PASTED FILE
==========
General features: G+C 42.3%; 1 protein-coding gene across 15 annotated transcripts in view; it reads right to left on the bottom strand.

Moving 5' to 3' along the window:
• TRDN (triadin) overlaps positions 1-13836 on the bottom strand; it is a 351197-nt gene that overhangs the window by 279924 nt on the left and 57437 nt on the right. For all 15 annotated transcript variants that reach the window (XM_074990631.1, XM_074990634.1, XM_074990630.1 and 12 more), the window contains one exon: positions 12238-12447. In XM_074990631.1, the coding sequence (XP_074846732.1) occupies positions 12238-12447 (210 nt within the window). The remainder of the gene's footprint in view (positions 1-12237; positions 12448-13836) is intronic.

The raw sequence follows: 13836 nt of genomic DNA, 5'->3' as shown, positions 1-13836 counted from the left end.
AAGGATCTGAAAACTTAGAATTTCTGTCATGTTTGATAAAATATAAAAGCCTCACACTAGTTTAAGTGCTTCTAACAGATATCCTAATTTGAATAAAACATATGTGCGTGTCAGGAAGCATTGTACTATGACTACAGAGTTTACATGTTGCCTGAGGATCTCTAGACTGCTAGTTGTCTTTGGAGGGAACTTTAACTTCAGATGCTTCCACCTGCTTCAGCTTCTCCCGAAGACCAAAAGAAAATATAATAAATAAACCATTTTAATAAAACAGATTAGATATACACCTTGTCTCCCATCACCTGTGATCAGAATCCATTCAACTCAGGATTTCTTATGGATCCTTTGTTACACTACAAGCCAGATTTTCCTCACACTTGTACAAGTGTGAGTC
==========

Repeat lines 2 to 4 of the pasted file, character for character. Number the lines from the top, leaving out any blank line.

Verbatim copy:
Moving 5' to 3' along the window:
• TRDN (triadin) overlaps positions 1-13836 on the bottom strand; it is a 351197-nt gene that overhangs the window by 279924 nt on the left and 57437 nt on the right. For all 15 annotated transcript variants that reach the window (XM_074990631.1, XM_074990634.1, XM_074990630.1 and 12 more), the window contains one exon: positions 12238-12447. In XM_074990631.1, the coding sequence (XP_074846732.1) occupies positions 12238-12447 (210 nt within the window). The remainder of the gene's footprint in view (positions 1-12237; positions 12448-13836) is intronic.

The raw sequence follows: 13836 nt of genomic DNA, 5'->3' as shown, positions 1-13836 counted from the left end.